What are some sugar substitutes?

Dr. Mehmet Oz, MD
Cardiology (Cardiovascular Disease)
There’s a new natural sweetener that’s better for your health and keeps your blood sugar from spiking! Watch Dr. Oz discuss coconut palm sugar and why it might be the best sugar substitute for you.
Margaret Floyd
Nutrition & Dietetics
Here are some sugar substitutes to choose from:
  • Raw honey. Only for use cold (don't cook or bake with it), raw honey is a natural antibacterial, antiviral, and antifungal. It's worth the extra effort to find raw honey, as pasteurization damages its delicate nutrients and beneficial enzymes.
  • Unsulphured, blackstrap molasses. This liquid by-product of the process of refining sugar is sweet while also high in minerals.
  • Rapadura. This is dried juice of the sugarcane, and as unrefined as you'll get when it comes to sugar.
  • Maple syrup. Splurge and get the real stuff. I like the lower grades, because the maple flavor is stronger. It's rich in minerals, and being Canadian, I'll admit I have a bias for this one.
  • Stevia. This sweet herb makes a nice and soothing tea if you use the whole leaf, and the powder made from it has become a favorite of many health practitioners because it has negligible impacts on blood sugar and zero calories. Use sparingly -- a little goes a long way.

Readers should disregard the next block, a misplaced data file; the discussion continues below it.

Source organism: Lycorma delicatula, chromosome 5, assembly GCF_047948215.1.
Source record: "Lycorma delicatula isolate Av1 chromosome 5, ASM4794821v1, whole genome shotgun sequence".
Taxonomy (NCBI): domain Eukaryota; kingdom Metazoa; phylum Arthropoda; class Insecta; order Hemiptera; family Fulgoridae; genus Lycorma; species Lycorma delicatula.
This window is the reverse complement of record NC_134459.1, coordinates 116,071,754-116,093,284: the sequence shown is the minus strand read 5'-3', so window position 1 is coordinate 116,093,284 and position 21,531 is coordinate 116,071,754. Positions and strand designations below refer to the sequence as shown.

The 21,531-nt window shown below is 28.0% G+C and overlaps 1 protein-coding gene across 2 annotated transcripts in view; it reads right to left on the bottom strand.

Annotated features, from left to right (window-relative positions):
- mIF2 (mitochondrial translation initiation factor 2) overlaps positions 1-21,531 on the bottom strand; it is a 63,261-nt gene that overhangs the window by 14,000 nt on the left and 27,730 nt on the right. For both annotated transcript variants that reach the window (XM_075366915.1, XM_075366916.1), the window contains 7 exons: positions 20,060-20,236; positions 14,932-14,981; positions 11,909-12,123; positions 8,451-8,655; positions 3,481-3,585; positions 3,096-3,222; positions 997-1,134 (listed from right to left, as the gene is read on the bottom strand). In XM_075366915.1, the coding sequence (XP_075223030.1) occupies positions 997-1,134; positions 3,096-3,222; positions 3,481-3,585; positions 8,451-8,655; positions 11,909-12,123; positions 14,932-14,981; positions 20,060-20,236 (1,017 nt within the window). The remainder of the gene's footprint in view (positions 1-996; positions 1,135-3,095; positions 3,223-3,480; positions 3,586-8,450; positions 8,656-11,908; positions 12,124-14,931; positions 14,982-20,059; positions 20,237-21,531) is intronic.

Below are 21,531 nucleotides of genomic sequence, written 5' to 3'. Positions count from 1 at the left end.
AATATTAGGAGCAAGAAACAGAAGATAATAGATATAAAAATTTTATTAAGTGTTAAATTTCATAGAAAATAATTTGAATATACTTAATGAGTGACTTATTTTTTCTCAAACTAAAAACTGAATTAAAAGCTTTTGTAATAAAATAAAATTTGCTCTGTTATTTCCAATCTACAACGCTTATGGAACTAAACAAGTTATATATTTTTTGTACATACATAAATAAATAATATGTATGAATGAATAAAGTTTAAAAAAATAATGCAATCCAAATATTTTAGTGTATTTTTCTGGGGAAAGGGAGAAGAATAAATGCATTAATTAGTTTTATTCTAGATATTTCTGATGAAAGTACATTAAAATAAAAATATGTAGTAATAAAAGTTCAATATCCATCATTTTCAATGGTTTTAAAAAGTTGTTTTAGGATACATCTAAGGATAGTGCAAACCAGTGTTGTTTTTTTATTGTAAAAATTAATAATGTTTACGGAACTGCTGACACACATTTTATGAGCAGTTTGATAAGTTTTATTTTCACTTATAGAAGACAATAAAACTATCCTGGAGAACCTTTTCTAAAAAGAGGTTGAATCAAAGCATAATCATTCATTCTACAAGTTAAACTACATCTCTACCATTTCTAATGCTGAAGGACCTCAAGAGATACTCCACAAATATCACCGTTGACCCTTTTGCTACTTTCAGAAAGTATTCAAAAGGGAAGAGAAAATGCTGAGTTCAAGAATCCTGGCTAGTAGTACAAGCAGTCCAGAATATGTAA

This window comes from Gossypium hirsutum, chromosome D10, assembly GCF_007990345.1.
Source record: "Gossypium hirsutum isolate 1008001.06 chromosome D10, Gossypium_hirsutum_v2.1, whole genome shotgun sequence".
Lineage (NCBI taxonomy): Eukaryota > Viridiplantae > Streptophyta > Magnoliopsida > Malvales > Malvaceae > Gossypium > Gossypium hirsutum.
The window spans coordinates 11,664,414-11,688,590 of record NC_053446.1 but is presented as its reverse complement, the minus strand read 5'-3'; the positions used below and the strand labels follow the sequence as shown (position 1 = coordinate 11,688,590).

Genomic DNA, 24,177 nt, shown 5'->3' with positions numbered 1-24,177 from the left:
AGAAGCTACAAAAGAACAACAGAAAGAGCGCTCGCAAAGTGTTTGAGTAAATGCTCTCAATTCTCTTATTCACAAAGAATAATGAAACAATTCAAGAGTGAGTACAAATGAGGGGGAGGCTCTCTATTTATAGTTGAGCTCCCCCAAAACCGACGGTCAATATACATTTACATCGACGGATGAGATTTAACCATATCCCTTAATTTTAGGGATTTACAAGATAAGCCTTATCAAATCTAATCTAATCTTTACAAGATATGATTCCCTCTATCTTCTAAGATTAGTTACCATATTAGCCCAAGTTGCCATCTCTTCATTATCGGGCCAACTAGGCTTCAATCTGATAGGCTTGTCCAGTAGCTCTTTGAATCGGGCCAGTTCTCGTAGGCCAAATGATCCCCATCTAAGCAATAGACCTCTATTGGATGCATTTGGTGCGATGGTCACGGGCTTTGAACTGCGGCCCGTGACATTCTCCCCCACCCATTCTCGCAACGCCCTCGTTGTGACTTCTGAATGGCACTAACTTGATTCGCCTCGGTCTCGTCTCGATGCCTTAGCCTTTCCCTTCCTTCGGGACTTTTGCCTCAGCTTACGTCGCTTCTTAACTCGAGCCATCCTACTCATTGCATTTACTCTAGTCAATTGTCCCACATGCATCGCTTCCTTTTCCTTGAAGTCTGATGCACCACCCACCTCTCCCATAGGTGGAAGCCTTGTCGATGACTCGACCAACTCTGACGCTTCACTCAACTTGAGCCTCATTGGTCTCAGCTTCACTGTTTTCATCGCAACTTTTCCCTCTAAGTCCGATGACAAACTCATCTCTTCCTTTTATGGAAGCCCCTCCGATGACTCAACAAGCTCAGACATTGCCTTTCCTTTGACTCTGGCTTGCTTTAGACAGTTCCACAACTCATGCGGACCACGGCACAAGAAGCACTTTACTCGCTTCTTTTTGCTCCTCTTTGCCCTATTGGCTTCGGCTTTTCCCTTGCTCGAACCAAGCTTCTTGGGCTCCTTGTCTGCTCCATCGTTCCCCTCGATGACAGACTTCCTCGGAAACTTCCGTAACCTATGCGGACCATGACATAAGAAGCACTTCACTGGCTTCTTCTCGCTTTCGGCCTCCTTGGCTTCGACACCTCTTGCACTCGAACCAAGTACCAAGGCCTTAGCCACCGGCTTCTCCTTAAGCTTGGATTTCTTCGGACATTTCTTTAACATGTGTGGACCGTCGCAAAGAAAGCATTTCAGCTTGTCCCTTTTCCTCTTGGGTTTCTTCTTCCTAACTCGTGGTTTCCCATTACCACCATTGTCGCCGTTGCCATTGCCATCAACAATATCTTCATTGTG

• Coconut sugar. This sugar is made from coconut blossoms, has a low glycemic load, and is only minimally refined. It's high in minerals and B vitamins, and works well in baking.
  • Dates. Dates are nice and sweet and packed with minerals. If you need to sweeten a sauce or a dressing, throw a pitted date into your food processor or blender, and it'll do the trick. Talk about unrefined!
Eat Naked: Unprocessed, Unpolluted, and Undressed Eating for a Healthier, Sexier You

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Eat Naked: Unprocessed, Unpolluted, and Undressed Eating for a Healthier, Sexier You

Eat Naked with Margaret Floyd for a Sexier You Are you fed up with counting calories? Confused by all the diet hype? Want to eat delicious, real food and look and feel great? Leading...

Continue Learning about Carbohydrates


Starches, sugars and fiber are the carbohydrates in food. Carbohydrates are a molecule that plants make during photosynthesis, combining carbon, hydrogen and oxygen. They are very important in your body's metabolism because they a...

re generally the part of food that is digested most quickly. Carbohydrates can give you quick energy, and cause a rise in blood sugar levels. Diabetics, in particular, need to pay attention to the carbohydrates they eat to help manage their blood sugar. Some carbohydrates, those found in whole grains and leafy vegetables, for example have a much slower impact on blood sugar than carbohydrates in fruits or candy. It's easy to consume a lot of carbohydrates, as foods like breads, pasta, cake, cookies and potatoes are loaded with them. Nutrition experts suggest that you should only get 45 to 65 percent of your daily nutrition from carbohydrates.

Important: This content reflects information from various individuals and organizations and may offer alternative or opposing points of view. It should not be used for medical advice, diagnosis or treatment. As always, you should consult with your healthcare provider about your specific health needs.